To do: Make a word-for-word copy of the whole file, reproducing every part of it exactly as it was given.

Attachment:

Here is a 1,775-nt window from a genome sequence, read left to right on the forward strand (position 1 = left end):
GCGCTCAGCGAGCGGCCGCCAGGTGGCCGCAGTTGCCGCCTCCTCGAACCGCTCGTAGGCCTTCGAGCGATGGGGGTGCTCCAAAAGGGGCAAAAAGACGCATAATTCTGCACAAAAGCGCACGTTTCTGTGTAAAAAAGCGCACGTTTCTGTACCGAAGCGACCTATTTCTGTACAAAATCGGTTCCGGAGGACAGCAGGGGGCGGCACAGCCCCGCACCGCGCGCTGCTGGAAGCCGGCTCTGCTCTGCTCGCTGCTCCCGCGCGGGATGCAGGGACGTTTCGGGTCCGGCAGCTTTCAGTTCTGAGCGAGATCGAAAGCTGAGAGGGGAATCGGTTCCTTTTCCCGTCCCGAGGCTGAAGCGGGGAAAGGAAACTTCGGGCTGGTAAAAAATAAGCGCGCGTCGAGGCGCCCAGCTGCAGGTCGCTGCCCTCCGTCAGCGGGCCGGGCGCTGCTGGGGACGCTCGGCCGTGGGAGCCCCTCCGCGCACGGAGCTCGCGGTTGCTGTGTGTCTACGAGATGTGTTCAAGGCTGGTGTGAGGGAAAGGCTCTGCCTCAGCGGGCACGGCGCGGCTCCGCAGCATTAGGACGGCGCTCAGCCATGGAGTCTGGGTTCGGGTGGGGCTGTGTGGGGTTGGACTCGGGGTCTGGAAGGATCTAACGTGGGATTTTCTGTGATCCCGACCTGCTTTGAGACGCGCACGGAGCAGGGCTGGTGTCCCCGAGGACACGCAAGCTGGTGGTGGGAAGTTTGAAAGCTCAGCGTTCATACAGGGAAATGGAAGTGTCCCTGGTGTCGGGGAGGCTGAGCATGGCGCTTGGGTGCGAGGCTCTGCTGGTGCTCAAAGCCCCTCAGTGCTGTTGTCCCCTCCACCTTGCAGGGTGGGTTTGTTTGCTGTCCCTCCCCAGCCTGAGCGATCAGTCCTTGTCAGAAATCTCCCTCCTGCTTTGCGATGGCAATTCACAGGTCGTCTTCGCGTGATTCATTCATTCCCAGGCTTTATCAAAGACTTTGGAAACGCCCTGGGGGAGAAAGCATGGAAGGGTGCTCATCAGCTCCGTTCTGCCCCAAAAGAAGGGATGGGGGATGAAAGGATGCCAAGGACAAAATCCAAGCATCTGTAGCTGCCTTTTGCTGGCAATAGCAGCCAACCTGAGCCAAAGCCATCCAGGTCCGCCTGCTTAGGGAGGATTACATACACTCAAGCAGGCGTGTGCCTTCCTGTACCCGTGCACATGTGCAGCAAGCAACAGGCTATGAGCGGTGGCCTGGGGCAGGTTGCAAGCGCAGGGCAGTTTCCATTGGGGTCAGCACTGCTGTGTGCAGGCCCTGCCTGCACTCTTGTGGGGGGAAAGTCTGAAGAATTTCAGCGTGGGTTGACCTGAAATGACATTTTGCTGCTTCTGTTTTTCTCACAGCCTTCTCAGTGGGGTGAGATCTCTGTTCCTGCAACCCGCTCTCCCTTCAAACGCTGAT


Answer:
Here is a 1,775-nt window from a genome sequence, read left to right on the forward strand (position 1 = left end):
GCGCTCAGCGAGCGGCCGCCAGGTGGCCGCAGTTGCCGCCTCCTCGAACCGCTCGTAGGCCTTCGAGCGATGGGGGTGCTCCAAAAGGGGCAAAAAGACGCATAATTCTGCACAAAAGCGCACGTTTCTGTGTAAAAAAGCGCACGTTTCTGTACCGAAGCGACCTATTTCTGTACAAAATCGGTTCCGGAGGACAGCAGGGGGCGGCACAGCCCCGCACCGCGCGCTGCTGGAAGCCGGCTCTGCTCTGCTCGCTGCTCCCGCGCGGGATGCAGGGACGTTTCGGGTCCGGCAGCTTTCAGTTCTGAGCGAGATCGAAAGCTGAGAGGGGAATCGGTTCCTTTTCCCGTCCCGAGGCTGAAGCGGGGAAAGGAAACTTCGGGCTGGTAAAAAATAAGCGCGCGTCGAGGCGCCCAGCTGCAGGTCGCTGCCCTCCGTCAGCGGGCCGGGCGCTGCTGGGGACGCTCGGCCGTGGGAGCCCCTCCGCGCACGGAGCTCGCGGTTGCTGTGTGTCTACGAGATGTGTTCAAGGCTGGTGTGAGGGAAAGGCTCTGCCTCAGCGGGCACGGCGCGGCTCCGCAGCATTAGGACGGCGCTCAGCCATGGAGTCTGGGTTCGGGTGGGGCTGTGTGGGGTTGGACTCGGGGTCTGGAAGGATCTAACGTGGGATTTTCTGTGATCCCGACCTGCTTTGAGACGCGCACGGAGCAGGGCTGGTGTCCCCGAGGACACGCAAGCTGGTGGTGGGAAGTTTGAAAGCTCAGCGTTCATACAGGGAAATGGAAGTGTCCCTGGTGTCGGGGAGGCTGAGCATGGCGCTTGGGTGCGAGGCTCTGCTGGTGCTCAAAGCCCCTCAGTGCTGTTGTCCCCTCCACCTTGCAGGGTGGGTTTGTTTGCTGTCCCTCCCCAGCCTGAGCGATCAGTCCTTGTCAGAAATCTCCCTCCTGCTTTGCGATGGCAATTCACAGGTCGTCTTCGCGTGATTCATTCATTCCCAGGCTTTATCAAAGACTTTGGAAACGCCCTGGGGGAGAAAGCATGGAAGGGTGCTCATCAGCTCCGTTCTGCCCCAAAAGAAGGGATGGGGGATGAAAGGATGCCAAGGACAAAATCCAAGCATCTGTAGCTGCCTTTTGCTGGCAATAGCAGCCAACCTGAGCCAAAGCCATCCAGGTCCGCCTGCTTAGGGAGGATTACATACACTCAAGCAGGCGTGTGCCTTCCTGTACCCGTGCACATGTGCAGCAAGCAACAGGCTATGAGCGGTGGCCTGGGGCAGGTTGCAAGCGCAGGGCAGTTTCCATTGGGGTCAGCACTGCTGTGTGCAGGCCCTGCCTGCACTCTTGTGGGGGGAAAGTCTGAAGAATTTCAGCGTGGGTTGACCTGAAATGACATTTTGCTGCTTCTGTTTTTCTCACAGCCTTCTCAGTGGGGTGAGATCTCTGTTCCTGCAACCCGCTCTCCCTTCAAACGCTGAT